And these parents have done the impossible and passed this goodness to their kids. The kids run the gamut of insurance-commercial archetypes--there's the l33tspeaking jock-turned-soldier (who just finished a stint at the Marine Reserve), the hyperactive little kid who catches flies in jars, the precocious pubescent boy who vocalizes dreams of skinning his first deer, the wistful and aloof teenaged girl (the rest are boys), the shy and sensitive Christian rock drummer, the gun-and-guitar tinkerer cowboy. Lined up together they look a little like a Punett square, but put them all in the same room and it's hard to imagine how two people could produce such a variety of personalities. What all of them have in common is a genuine, visible goodness of heart that I wouldn't expect so uniformly from a litter of six, with all that competition for parental attention. (I mean, my father came from a family of nine, and his family squabbles like royalty.) So many of them, including and especially the ones that are out of school and somewhat out of the influence of their parents, participate in volunteer and charity work. And each and every one of them approached me individually during my visit to their house, including the littlest ones, and had something to show me or say to me, and treated me like I had been a friend of the family for their entire lives. I wouldn't be quick to say that there isn't a rebel among them (what pastor's family would be complete without an atheist? this one, apparently), but astoundingly, all of them share their father's faith in God--it just manifests itself in a different way for each child: two of them listen to Christian rock, one of them likes Christian rap, one of them likes gospel...
Of course, they were probably being extra nice because it was July 4 and it was rare for the family to be all together, and they were most likely on their best behavior in the presence of a guest. And they did pick on each other constantly and get in each other's hair, as siblings are wont to do. But they were always so gentle about it, even when they were being mean--not at all like, oh, every other family I've known. I don't know whether it's the genes or the upbringing, but they have inherited from their parents a capacity for love and kindness that I did not think was humanly possible. That capacity wasn't always met, but it was always there. Generally it's hard to justify bringing six new lives onto this crowded planet, but if the parents are Steve and Deborah Weaver, I think an exception can be made. No, nix that--six exceptions.
The other thing I should mention about the Weavers is that they really like guns.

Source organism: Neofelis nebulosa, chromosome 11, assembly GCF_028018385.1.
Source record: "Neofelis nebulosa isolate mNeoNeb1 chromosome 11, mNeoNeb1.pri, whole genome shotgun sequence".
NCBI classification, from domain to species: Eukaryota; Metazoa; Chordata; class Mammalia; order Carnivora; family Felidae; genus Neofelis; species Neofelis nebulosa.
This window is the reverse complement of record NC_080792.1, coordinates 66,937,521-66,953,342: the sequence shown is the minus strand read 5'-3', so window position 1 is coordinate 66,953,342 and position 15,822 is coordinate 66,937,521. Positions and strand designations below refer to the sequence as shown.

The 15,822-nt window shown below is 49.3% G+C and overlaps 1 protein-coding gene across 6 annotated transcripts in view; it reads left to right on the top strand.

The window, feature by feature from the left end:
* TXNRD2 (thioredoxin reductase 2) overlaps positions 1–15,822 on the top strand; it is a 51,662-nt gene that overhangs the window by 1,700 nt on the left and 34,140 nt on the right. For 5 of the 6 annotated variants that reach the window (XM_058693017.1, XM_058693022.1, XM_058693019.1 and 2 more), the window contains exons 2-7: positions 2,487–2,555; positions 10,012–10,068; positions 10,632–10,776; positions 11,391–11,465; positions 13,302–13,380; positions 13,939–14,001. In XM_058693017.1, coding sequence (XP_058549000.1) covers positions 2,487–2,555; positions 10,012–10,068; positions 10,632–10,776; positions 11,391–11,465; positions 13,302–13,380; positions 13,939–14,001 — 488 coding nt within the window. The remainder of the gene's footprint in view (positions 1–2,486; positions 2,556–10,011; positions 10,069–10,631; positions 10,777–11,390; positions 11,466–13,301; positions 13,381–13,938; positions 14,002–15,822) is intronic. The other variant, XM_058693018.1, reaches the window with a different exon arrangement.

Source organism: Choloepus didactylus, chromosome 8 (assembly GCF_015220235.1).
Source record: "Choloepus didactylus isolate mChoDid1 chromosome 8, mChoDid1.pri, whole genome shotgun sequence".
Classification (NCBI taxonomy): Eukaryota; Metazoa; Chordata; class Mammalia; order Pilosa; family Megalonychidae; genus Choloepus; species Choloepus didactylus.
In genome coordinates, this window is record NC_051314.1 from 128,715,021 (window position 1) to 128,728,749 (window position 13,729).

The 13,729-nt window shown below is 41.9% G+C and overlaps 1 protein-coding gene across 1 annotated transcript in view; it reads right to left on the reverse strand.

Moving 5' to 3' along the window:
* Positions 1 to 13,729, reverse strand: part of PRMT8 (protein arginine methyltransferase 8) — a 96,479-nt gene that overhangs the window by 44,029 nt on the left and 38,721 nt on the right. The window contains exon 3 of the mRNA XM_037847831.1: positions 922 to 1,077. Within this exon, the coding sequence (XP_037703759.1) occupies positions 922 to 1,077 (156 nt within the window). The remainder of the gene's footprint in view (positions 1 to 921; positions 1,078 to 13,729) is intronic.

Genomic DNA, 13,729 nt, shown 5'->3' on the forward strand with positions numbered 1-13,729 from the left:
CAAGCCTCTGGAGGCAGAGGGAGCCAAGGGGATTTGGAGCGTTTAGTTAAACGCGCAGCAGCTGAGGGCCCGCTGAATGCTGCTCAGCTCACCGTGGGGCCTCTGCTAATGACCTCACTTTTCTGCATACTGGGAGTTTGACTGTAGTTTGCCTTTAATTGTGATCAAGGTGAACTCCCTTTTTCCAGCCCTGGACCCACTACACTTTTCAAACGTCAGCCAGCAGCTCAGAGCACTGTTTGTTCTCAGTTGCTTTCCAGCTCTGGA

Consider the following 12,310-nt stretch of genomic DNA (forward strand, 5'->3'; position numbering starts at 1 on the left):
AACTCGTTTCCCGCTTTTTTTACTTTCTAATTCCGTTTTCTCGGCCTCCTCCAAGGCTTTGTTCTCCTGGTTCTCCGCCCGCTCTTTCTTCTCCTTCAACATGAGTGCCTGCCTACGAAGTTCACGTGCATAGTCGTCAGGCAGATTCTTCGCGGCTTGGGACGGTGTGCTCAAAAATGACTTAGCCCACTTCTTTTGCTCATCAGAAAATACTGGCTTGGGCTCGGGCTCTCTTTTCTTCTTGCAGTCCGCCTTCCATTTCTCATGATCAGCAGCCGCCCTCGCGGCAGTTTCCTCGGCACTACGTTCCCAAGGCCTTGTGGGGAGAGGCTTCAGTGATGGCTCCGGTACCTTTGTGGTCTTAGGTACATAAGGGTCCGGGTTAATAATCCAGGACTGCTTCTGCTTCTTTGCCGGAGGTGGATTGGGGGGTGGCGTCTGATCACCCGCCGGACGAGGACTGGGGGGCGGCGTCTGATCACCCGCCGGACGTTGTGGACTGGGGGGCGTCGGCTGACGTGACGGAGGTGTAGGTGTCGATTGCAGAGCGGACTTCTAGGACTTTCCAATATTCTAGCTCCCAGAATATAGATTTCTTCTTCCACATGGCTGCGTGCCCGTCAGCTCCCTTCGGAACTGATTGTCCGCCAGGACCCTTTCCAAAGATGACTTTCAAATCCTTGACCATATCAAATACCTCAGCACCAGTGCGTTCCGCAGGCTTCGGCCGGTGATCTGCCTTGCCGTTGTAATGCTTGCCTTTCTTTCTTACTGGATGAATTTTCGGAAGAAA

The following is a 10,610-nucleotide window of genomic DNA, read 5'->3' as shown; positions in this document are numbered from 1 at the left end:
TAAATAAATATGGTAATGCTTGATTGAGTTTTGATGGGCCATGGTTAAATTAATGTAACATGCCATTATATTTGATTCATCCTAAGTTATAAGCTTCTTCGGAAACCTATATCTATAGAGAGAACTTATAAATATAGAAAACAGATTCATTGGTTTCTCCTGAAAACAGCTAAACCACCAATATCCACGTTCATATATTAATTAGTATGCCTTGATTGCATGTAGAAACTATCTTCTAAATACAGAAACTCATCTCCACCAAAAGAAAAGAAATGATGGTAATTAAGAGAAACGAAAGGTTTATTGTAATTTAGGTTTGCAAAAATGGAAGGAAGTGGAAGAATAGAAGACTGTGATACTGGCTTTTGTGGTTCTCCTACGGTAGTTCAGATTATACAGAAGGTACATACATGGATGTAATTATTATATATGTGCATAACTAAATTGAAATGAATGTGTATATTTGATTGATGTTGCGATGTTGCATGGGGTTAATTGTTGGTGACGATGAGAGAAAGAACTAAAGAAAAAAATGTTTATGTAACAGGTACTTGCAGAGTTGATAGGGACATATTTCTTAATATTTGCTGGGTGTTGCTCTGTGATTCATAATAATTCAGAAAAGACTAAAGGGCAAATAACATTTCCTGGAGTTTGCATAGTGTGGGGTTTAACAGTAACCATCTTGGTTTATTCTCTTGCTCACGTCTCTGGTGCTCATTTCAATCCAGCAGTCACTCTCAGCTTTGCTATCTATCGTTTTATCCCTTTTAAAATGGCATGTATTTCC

Make no mistake, they are a hunting family, and they are proud of it. Stowed away in a padlocked and combination-locked locker were some of the most beautiful lengths of wood and steel to have been produced since the age of swords, fitted with custom scopes and painstakingly resanded stocks, and polished to a silvery gleam. The whole family crowded around Sam's bag when Sam revealed that he had bought a new gun at music school in Tennessee, and pretty soon the blinds throughout all the house had to be closed because everyone was sighting unloaded rifles at the ceiling and commenting on trigger pull and stock weight, and there are probably fewer things scarier in San Francisco than passing by a window and seeing six hunting rifles pointed in your general direction. Even the little ones were hoisting rifles in the air to get a feel for their weight and accuracy (though never pointing them at people, even when unloaded, and treating the weapons with reverent respect--it was apparent that they had been given many lectures on gun safety), and when all the real guns were all safely locked away, their uncle bestowed upon them a gift--an electric full-automatic airsoft submachine gun, the kind that shoots a stream of plastic BBs two or three feet. When I confessed my bewilderment at seeing so many weapons of instantaneous death in one place, Steve put forth an impassioned defense of the Second Amendment that afternoon, and while I was not convinced, I was certainly impressed. He also talked at length about the different species of deer in the United States and their roaming and foraging habits--the hunter knows his prey. Joe also did some posing with his father's .44 Magnum. "Do you feel lucky, punk?" he asked in his best Dirty Harry voice. "Lol. Noob."